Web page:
The exam is 2 hours and 25 minutes long and has two sections — multiple choice and free-response.

Section I: Multiple Choice | 55 Questions | 45 minutes | 50% of Total Exam Score

Questions will focus on the core countries of the course: China, Great Britain, Iran, Mexico, Nigeria, and Russia. The portion of multiple-choice questions covering each topic area is:

  • Introduction to Comparative Politics (5%)
  • Sovereignty, Authority, and Power (20%)
  • Political Institutions (35%)
  • Citizens, Society, and the State (15%)
  • Political and Economic Change (15%)
  • Public Policy (10%)

This outline is a guide — it is not a complete list of topics or a preferred order of topics.


Section II: Free-Response | 8 Questions | 1 hour and 40 minutes | 50% of Total Exam Score

The free-response section contains three types of questions:

  • Type I: Short Answer | 5 questions
    • You’ll be asked to define concepts from the course topic outline and provide supporting information from the six core countries of the course.
    • Recommended timing:  25 minutes total
  • Type II: Conceptual | 1 question
    • Requires analysis and will be about a major concept from the course topic outline.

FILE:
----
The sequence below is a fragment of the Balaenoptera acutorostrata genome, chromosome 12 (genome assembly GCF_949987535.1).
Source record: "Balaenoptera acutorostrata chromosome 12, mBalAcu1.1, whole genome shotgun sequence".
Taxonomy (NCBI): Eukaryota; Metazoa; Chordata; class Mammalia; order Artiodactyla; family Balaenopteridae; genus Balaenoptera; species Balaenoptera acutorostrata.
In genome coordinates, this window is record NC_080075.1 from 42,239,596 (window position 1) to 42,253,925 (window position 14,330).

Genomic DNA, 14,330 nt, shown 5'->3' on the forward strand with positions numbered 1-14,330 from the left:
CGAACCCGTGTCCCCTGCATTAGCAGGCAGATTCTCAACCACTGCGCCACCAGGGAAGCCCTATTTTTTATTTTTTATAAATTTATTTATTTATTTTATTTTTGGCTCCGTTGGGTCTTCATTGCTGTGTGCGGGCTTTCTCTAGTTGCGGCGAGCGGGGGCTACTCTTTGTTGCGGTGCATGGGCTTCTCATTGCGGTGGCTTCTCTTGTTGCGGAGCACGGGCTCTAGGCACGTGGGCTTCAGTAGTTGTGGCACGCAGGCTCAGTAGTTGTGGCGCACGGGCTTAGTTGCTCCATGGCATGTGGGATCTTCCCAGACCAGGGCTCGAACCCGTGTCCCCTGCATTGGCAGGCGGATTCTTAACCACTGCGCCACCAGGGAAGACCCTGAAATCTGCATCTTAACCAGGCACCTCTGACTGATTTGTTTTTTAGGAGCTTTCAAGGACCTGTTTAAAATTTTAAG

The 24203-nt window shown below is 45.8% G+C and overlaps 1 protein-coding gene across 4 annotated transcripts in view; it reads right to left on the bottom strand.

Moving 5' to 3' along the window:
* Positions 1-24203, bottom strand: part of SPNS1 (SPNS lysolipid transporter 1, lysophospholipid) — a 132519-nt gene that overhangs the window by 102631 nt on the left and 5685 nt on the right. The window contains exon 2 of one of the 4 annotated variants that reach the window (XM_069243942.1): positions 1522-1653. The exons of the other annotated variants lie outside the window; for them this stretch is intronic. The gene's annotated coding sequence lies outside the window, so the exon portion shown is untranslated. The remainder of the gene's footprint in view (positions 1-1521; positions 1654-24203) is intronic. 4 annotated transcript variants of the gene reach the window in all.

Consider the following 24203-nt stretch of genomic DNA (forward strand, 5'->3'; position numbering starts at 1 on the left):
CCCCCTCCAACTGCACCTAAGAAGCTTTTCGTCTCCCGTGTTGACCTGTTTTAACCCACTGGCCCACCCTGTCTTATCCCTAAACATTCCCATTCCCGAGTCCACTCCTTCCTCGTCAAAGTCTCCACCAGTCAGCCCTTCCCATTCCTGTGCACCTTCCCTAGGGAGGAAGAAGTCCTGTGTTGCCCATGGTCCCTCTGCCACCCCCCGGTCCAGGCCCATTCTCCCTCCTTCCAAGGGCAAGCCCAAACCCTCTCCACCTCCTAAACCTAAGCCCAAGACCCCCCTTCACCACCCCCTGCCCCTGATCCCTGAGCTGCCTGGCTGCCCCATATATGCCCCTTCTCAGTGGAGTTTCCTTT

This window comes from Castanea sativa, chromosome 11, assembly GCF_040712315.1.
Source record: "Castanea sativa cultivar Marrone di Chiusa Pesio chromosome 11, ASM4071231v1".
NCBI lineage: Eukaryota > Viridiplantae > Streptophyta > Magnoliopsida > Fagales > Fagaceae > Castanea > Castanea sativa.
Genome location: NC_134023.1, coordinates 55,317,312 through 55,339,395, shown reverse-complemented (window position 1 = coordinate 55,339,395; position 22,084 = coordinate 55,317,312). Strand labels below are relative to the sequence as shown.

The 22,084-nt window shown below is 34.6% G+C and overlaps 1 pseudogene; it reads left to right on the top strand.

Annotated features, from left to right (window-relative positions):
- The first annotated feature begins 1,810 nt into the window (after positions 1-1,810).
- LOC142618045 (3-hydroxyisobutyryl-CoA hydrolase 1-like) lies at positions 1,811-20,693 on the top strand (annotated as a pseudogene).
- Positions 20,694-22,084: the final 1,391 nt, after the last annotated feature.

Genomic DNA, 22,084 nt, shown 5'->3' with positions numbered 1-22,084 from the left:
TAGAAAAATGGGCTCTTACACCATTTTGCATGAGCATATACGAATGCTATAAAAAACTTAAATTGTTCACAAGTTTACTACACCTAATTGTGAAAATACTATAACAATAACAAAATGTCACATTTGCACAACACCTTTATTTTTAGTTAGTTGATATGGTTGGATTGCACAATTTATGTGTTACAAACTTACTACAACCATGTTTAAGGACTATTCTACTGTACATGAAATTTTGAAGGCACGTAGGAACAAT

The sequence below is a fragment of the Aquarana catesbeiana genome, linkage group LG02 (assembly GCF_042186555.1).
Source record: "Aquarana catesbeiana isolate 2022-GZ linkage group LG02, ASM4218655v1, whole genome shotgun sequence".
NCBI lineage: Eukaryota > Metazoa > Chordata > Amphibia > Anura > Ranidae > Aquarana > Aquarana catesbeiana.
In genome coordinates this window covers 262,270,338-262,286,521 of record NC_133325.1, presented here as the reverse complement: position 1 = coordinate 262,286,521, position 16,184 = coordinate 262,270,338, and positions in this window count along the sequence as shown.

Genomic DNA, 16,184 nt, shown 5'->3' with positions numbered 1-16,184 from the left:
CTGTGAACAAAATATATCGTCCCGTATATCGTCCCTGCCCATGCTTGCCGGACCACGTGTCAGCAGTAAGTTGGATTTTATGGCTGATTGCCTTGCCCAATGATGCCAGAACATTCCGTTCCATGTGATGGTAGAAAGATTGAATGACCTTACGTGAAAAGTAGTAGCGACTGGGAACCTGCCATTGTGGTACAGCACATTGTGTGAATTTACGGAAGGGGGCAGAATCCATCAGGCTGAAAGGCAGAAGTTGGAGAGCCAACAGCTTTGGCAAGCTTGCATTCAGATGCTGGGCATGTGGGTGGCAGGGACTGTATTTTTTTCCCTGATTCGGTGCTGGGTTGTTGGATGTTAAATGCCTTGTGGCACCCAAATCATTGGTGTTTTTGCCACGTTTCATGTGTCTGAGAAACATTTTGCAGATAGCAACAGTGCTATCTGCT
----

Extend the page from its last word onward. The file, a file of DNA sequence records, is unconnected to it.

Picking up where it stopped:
• Recommended timing:  25 minutes total
  • Type III: Country Specific | 2 questions
    • Asks for specific information and analysis of the core countries from the course.
    • Recommended timing: 50 minutes total


You are expected to follow the question directions and to provide the same number of examples, explanations, or selections (i.e. tasks) that the question requests. If you provide more than the required number of responses for the prompt and any one of the examples provided is incorrect, then you will earn partial credit at most.

In addition, pay close attention to the task verbs in the question, for each directs you to complete a specific type of response.

Task Verbs:

  • Identify: provide a specific answer that does not require causal explanation
  • Define: provide a specific meaning for a word or concept in order to distinguish it from similar words or concepts
  • Describe: provide the essential details or characteristics of a particular concept or political phenomenon
  • Explain: provide a logical connection or causal pattern that exists between or among various political phenomena
  • Compare: provide an explicit statement that connects two or more concepts, occurrences, or countries
  • Evaluate/Assess: provide an explicit connection that applies a certain standard to a given scenario or outcome using supporting evidence

 

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